student-taking-test230 October 6, 2014

Seven Mistakes to Avoid When Writing Multiple-Choice Questions

By:

The goal of any well-constructed test is to test students’ expertise on a topic and not their test-taking skills. We need to eliminate as many flaws in our questions as we can to “provide a level playing field for testwise and not-so-testwise students. The probability of answering a question correctly should relate to an examinee’s expertise on the topic and should not relate to their expertise on test-taking strategies.” (NMBE, 2001, p 19)


iStock_CloseupComputerKeyBd October 3, 2014

Alternative Assessment Methods for the Online Classroom

By:

Tests and quizzes are often the primary means of assessing online learner performance; however, as Rena Palloff and Keith Pratt, online instructors and coauthors of numerous online learning books, including Lessons from the Virtual Classroom: The Realities of Online Teaching (2013), point out, there are more effective and less problematic alternatives.


ffalert.120907 July 23, 2014

Formative Assessment: The Secret Sauce of Blended Success

By:

A few weeks ago, a colleague emailed me about some trouble she was having with her first attempt at blended instruction. She had created some videos to pre-teach a concept, incorporated some active learning strategies into her face-to-face class to build on the video, and assigned an online quiz so she could assess what the students had learned. After grading the quizzes, however, she found that many of the students struggled with the concept. “Maybe,” she wondered, “blended instruction won’t work with my content area.”


facultyeval230 July 7, 2014

To Improve Student Performance, Start Thinking Like a Coach

By:

I have a confession to make. I was wrong. You see, I once thought that teaching was lecturing, and I thought that because that is how my graduate mentors taught me to teach.

But I was wrong. Studies have shown that lecturing has little to do with teaching. A University of Maryland study found that right after a physics lecture, almost none of the students could answer the question: “What was the lecture you just heard about?” Another physics professor simply asked students about the material that he had presented only 15 minutes earlier, and he found that only ten percent showed any sign of remembering it (Freedman, 2012).


flipped121024 June 13, 2014

Assessing What Your Students Know, Want to Know, and Have Learned

By:

Measuring student success is a top priority to ensure the best possible student outcomes. Through the years instructors have implemented new and creative strategies to assess student learning in both traditional and online higher education classrooms. Assessments can range from formative assessments, which monitor student learning with quick, efficient, and frequent checks on learning; to summative assessments, which evaluate student learning with “high stakes” exams, projects, and papers at the end of a unit or term.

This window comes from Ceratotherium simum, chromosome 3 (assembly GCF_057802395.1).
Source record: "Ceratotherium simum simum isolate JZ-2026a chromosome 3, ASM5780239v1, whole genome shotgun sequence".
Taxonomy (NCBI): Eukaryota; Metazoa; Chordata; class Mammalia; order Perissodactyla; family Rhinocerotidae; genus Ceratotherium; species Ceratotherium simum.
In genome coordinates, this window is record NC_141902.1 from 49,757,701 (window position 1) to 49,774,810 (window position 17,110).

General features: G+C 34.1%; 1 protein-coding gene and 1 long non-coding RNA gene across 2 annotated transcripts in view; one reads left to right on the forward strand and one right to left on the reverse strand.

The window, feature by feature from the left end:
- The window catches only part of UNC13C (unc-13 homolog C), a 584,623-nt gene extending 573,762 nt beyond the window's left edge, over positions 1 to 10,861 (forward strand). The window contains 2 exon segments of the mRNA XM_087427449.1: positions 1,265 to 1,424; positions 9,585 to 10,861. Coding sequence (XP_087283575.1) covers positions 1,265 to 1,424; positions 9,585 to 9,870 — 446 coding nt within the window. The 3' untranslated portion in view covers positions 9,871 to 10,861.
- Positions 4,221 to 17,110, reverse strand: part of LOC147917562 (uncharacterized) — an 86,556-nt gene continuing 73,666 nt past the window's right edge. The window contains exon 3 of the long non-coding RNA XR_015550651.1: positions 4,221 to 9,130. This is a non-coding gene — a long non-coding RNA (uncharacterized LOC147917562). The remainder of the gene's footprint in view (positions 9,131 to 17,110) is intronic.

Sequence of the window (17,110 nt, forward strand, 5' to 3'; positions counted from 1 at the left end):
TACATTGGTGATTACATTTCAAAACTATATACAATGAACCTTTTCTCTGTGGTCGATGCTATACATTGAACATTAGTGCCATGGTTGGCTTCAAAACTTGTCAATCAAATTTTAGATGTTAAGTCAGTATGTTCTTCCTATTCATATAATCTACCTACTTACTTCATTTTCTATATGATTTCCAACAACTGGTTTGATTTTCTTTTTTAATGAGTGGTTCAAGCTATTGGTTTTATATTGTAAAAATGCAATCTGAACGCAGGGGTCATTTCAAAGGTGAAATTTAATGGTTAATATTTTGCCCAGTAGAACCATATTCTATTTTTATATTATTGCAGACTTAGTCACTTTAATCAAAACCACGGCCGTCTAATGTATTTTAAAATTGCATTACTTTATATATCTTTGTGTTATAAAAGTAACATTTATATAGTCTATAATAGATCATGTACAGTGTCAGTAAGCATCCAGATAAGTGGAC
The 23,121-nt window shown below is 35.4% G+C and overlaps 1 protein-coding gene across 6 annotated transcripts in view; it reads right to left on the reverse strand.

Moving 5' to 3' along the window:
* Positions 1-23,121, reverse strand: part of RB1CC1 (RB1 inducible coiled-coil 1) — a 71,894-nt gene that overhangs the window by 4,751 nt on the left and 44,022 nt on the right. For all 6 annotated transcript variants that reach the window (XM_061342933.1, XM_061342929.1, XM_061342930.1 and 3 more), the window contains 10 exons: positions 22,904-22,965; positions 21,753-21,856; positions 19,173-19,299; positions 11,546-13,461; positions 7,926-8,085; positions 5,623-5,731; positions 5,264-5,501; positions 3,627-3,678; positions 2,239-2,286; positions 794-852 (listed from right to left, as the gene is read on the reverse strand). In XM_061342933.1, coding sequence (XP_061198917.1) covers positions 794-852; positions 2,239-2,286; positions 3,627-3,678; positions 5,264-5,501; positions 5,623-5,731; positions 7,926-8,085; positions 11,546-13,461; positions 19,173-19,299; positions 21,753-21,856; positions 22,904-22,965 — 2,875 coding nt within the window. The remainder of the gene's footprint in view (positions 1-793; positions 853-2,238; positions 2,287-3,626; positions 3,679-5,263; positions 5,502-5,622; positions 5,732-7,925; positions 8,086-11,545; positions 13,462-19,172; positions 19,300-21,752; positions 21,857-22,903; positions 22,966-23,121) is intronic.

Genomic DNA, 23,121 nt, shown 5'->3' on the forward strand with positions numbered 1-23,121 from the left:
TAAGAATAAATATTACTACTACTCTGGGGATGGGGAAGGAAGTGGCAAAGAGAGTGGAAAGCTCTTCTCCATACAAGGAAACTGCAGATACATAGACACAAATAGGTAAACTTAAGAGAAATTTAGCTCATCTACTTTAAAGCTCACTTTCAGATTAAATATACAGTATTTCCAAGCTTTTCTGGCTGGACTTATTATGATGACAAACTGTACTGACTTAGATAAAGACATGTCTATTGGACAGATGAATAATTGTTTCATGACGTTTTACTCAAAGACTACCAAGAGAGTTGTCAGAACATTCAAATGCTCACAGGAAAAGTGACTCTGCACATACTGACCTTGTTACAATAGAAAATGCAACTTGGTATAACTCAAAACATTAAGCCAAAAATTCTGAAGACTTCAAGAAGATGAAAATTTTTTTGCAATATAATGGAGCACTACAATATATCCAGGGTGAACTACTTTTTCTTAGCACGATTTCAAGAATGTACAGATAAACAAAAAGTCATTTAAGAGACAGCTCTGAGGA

iStock_last-student-at-desk230 December 19, 2013

A Quiz Design that Motivates Students

By:

Many faculty members use quizzes to keep students prepared and present in class. The approach often tends to be punitive, however, motivating students by extrinsic means. Karen Braun and Drew Sellers, who teach beginning accounting courses, wanted to use quizzes in the usual ways—to get students coming to class having done the reading, to arrive in class on time, and to participate in class discussion, but they wanted their quizzes to be more about intrinsic motivation and less about assessment. How did they achieve that objective? They incorporated a number of “motivational” design features into their use of quizzes.



student-doing-math November 8, 2013

Learning from Mistakes: A Different Approach to Partial Credit

By:

When you are a math teacher you are often faced with the dilemma of whether to assign partial credit to a problem that is incorrect, but that demonstrates some knowledge of the topic. Should I give half-credit? Three points out of five? My answer has typically been to give no credit…at first. However, taking a page from my colleagues in the English department (and grad school), I do allow for revisions, which ends up being a much better solution.


120619.resized230 October 15, 2013

A Different Kind of Final

By:

Last semester I implemented a different kind of final exam. In the past I have used the standard multiple-choice and short-answer exams. I was thinking about making a change when I discovered Beyond Tests and Quizzes: Creative Assessment in the College Classroom, edited by Richard J. Mezeske and Barbara A. Mezeske. The second chapter, “Concept Mapping: Assessing Pre-Service Teachers’ Understanding and Knowledge,” describes an assessment method that tests higher-level thinking. The author shared his experience using concept maps as a final exam, included an example of the final exam project, offered rubrics for grading, and discussed the advantages and disadvantages of the strategy. I decided this was the change I was going to make.